Abstract | Abstract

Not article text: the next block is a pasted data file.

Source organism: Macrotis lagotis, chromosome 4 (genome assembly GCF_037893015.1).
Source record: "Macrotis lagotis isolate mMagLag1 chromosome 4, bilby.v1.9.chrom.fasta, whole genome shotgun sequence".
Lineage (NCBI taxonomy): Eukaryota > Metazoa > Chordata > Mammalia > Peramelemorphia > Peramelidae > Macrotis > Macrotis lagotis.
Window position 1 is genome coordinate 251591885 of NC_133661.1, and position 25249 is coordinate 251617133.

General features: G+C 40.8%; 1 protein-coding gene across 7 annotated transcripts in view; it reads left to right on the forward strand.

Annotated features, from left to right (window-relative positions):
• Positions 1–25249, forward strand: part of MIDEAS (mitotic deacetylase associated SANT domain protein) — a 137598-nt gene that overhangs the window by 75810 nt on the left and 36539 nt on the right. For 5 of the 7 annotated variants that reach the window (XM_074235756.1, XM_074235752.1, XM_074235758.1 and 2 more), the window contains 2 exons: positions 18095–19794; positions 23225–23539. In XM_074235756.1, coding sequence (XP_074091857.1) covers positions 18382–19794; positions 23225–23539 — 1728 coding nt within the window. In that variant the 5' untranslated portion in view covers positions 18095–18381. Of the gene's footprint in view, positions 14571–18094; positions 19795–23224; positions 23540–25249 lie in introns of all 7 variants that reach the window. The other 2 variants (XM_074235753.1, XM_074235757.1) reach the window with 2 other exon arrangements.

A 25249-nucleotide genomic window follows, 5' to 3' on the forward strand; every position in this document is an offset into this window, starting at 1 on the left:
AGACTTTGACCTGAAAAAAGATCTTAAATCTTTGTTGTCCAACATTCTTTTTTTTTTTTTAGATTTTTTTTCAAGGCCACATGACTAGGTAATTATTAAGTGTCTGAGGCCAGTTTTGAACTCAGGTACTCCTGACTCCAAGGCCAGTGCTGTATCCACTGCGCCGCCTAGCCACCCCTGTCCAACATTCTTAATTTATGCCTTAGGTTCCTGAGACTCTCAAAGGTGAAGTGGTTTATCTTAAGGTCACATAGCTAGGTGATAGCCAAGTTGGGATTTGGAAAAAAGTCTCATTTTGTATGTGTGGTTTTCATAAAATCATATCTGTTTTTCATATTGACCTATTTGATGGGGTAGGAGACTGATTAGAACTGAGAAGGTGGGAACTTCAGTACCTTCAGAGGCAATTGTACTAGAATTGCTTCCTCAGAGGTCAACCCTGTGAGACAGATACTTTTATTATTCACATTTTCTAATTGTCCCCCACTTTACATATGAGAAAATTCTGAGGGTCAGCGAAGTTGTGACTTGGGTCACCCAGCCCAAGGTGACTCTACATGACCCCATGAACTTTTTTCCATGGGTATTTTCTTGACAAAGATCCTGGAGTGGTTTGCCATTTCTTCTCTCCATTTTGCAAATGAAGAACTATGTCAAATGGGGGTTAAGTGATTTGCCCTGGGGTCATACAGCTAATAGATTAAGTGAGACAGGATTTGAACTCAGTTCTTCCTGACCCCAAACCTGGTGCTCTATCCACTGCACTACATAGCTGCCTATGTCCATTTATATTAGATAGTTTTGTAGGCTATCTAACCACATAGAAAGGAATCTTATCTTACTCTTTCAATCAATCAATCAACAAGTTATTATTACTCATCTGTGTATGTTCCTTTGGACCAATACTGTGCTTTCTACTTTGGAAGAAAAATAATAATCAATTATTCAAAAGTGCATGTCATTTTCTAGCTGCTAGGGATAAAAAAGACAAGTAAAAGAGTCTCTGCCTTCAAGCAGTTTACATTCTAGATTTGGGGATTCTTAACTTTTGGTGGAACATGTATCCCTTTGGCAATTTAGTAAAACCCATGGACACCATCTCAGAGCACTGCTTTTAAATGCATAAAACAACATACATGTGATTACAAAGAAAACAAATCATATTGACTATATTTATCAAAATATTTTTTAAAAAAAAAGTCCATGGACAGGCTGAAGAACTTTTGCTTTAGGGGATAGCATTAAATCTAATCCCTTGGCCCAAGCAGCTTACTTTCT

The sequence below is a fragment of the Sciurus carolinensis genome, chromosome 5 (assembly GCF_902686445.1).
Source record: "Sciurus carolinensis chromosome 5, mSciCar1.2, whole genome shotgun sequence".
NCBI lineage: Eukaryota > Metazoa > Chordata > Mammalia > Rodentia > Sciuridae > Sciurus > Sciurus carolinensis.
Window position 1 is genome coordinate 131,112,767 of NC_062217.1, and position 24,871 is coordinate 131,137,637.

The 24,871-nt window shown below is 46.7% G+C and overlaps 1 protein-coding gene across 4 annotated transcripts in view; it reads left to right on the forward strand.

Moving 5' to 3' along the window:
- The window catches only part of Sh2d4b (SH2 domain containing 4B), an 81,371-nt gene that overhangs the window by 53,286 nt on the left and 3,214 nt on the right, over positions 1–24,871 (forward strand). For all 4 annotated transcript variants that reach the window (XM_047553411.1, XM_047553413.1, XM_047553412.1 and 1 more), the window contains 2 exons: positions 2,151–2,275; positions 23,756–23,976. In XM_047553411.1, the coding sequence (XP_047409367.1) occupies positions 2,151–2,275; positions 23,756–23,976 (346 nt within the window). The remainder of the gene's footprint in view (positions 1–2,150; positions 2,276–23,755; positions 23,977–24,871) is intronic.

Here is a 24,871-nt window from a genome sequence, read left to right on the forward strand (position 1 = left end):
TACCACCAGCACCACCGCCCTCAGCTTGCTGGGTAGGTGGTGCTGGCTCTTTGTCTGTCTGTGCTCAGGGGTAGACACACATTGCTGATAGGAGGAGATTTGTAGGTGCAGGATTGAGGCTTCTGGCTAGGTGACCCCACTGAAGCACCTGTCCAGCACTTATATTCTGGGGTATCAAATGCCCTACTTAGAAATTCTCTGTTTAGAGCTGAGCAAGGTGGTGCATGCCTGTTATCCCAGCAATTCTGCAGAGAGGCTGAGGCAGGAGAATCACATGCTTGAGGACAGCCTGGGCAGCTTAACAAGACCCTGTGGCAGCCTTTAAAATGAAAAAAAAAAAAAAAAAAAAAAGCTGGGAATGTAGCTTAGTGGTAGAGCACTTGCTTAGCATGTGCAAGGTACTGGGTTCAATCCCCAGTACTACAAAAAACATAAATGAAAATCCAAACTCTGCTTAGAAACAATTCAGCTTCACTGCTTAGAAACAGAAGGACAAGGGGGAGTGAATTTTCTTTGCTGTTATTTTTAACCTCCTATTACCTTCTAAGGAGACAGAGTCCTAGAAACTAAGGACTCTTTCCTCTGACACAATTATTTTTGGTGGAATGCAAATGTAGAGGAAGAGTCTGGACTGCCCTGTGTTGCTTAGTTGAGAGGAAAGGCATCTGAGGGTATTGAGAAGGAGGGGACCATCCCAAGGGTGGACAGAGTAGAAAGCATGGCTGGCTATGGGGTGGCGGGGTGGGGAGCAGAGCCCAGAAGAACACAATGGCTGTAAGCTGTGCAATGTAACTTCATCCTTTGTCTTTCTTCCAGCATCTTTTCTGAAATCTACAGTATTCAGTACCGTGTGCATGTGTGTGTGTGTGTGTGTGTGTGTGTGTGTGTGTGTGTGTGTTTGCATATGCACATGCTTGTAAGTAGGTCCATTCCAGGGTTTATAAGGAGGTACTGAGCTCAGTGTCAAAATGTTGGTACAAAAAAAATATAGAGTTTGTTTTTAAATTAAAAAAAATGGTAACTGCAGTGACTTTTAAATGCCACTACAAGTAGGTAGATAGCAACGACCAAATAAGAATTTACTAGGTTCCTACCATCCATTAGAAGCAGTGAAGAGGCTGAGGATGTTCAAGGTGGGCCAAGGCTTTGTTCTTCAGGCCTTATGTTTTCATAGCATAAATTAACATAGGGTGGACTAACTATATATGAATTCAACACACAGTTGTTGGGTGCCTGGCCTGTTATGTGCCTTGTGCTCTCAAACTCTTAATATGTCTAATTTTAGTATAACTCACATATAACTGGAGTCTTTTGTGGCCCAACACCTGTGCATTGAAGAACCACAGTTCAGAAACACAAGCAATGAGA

Worldwide, there is an increasing interest in employing citizens with lived experience of mental health challenges. They enter mental health services as peer support workers (PSWs). Their objective is twofold – to ensure service users’ involvement in service production and bring a service user perspective to service development. PSWs’ engagement in mental health services has both a moral and a pragmatic intention. Including those whose work is planned for (or PSWs) is generally portrayed as fulfilling a societal and moral obligation. When those affected are included, outputs (such as service provision) will be more effective. This conceptual paper discusses the conditions in which PSWs can inform new practice generation and promote innovative mental health services. Theoretical perspectives from public sector innovation studies illustrate how PSWs may play an essential role in co-designing new and improved services and engage as partners in shaping and co-creating service priorities.